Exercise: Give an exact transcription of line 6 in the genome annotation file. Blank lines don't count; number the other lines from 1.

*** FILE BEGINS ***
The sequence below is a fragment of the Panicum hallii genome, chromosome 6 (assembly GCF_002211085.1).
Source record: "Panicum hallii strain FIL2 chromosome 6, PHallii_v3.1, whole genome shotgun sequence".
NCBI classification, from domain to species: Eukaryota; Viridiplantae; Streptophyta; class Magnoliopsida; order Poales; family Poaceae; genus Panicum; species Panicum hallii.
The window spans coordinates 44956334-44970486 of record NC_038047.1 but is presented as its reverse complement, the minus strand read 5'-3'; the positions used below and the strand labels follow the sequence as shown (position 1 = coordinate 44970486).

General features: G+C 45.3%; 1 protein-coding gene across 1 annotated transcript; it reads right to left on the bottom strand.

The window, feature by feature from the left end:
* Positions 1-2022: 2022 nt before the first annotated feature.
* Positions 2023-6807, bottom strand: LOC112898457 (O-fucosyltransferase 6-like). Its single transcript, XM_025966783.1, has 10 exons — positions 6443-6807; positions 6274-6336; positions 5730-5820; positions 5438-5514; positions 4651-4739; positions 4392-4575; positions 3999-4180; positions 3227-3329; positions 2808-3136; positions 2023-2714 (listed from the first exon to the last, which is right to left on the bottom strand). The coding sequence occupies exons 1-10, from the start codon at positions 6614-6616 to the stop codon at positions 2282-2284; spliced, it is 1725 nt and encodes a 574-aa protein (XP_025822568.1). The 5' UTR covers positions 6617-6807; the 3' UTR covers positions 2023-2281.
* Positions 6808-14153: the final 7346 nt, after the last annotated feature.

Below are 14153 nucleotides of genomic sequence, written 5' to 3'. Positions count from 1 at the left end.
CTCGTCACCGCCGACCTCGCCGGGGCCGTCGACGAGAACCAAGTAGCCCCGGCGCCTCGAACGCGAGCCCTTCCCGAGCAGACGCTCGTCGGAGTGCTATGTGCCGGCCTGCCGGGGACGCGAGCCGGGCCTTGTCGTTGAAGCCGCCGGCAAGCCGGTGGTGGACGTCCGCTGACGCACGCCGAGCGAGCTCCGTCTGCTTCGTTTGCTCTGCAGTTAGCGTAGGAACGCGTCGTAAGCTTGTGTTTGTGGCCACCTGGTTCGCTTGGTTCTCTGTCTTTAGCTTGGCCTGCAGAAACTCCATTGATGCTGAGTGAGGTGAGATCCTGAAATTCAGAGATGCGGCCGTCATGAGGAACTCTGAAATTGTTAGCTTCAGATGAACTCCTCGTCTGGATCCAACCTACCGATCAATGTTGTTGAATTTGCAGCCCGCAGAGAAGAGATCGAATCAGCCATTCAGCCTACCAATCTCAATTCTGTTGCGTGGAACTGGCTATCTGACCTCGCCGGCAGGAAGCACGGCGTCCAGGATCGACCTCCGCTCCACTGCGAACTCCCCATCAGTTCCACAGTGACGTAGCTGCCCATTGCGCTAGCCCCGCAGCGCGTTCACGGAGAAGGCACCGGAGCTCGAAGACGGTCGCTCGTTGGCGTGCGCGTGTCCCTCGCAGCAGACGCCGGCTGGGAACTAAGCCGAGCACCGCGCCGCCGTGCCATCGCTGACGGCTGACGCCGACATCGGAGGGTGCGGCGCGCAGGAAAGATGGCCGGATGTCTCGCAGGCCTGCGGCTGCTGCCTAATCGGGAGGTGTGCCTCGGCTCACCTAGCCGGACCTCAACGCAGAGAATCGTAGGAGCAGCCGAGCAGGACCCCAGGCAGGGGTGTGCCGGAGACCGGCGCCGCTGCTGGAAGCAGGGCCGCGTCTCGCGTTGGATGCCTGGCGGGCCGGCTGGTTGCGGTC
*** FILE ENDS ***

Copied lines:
The window, feature by feature from the left end: